Sustainable, organic farming vs Monoculture farming

People all over the world take different approaches to farming. Two of the most apparent forms that we have seen throughout our travels are monoculture farming and sustainable, organic farming. Monoculture farming has been seen by almost anyone traveling the Eastern Shore of Maryland. Sustainable, organic agriculture is not common in the United States on a large scale. Most of the time sustainable, organic agriculture will only be on a garden scale for most families in the United States at this point in time. However, as we traveling in Central America we visited multiple farms that practiced organic and sustainable practices.
Monoculture farming is the most popular form of farming in the United States. It is almost impossible to drive around on the Eastern Shore of Maryland without seeing a monoculture like farm. Almost every farm that can be seen on the a Eastern Shore only had one crop on it, whether that crop is all corn, all soybean, or all of some other crop. These monoculture farms generally use chemicals in order to maintain the fields. The farmers don’t want other plants and pests to invade the fields so that the crops are not damaged or impeded upon. The American culture is largely about efficiency. Monoculture farms allow for extreme efficiency due to only having to buy and use one piece of equipment in order to harvest crops. The crops in a monoculture system all require the same amount of nutrients, water, and management techniques in order to thrive. Although these fields are extremely efficient they tend to be more susceptible to failure. If disease strikes a monoculture field the chance as of losing the entire field are much higher. This is due to the higher change of disease spreading and the higher chance of the entire crop suffering in the event of a drought.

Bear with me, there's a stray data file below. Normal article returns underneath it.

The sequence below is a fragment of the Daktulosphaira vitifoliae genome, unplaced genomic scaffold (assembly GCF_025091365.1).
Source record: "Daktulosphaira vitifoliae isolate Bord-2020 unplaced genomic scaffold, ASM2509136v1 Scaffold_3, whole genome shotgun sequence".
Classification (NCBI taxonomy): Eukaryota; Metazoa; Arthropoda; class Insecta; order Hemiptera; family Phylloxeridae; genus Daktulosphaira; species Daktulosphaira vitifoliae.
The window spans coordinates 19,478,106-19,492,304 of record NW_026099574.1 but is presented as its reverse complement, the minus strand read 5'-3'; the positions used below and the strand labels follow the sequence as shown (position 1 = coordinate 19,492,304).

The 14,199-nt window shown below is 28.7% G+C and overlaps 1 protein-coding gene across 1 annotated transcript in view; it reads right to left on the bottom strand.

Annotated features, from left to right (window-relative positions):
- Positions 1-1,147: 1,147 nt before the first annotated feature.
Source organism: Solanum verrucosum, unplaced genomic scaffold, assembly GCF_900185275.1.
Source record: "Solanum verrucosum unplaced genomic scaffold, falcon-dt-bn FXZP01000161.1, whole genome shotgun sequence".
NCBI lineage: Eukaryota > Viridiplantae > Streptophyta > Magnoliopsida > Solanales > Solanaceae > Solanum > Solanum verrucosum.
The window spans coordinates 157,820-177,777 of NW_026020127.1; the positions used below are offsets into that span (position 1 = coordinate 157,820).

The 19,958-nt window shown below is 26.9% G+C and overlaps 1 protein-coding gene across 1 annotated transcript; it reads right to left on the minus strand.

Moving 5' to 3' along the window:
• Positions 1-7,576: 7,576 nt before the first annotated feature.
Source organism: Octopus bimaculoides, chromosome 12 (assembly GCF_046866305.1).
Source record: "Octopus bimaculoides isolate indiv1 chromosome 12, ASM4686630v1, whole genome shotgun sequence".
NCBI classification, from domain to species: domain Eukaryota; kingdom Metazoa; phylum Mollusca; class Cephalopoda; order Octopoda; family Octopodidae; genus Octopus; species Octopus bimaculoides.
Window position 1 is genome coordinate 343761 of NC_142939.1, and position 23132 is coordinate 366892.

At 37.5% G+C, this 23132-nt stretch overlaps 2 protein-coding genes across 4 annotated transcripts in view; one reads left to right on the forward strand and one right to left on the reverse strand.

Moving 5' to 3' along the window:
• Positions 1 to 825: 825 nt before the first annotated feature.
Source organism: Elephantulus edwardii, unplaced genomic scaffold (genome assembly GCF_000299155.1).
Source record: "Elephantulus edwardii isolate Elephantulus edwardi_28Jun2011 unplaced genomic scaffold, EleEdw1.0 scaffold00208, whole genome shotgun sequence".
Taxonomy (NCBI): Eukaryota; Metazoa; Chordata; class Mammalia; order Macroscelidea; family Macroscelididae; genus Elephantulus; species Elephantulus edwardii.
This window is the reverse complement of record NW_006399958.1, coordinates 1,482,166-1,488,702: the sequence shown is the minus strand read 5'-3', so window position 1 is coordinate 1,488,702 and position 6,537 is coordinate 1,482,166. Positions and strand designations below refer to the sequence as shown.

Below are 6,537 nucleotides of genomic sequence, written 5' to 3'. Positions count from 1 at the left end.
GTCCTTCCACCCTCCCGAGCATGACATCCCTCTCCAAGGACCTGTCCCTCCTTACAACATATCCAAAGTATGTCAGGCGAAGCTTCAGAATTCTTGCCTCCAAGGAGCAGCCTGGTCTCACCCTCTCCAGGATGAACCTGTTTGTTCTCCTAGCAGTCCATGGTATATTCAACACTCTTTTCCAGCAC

Throughout our travels in Central America we saw a completely different type of farm: those that are sustainable and organic. These farms didn’t use any chemicals In order to maintain the crops, instead they used other plant species. The other plant species kept pests away and controlled the amount of weeds and unwanted plant species by taking up more room and sunlight. The use of other plants also allows for the farmer to gain profit from the harvest of any species and type of food. This use of other plants also allows he soil to not become depleted of nutrients. This was seen on Sylvano’s farm in Blue Creek, Belize as well as Chris Nesbit’s farm at Maya Mountain Research Farm. On a monoculture farm, using a single crop species depleted the nutrients because that species takes the same nutrients out of the ground over and over again and never puts them back in. Eventually the soil doesn’t have any more of that nutrient in the ground. However, a farm with multiple plant species contains species that will take multiple types of nutrients and the different species will replenish the nutrients that others take away. This system is a recycling of nutrients and allows the soil to remain healthy so the fields can be used for longer periods of time rather than being unusable after only a couple years of harvesting.

There’s a debate throughout the world of which type of farming is the best. However, many countries primarily have monoculture farming. Even driving along the roads through Belize and Guatemala most of the farms that could be seen primarily only had one crop: bananas, citrus, etc. Which form of farming is the best to use? Should we really be relying on monoculture farming if it depletes the soil and chemicals have to be used on our food when that can be avoided?

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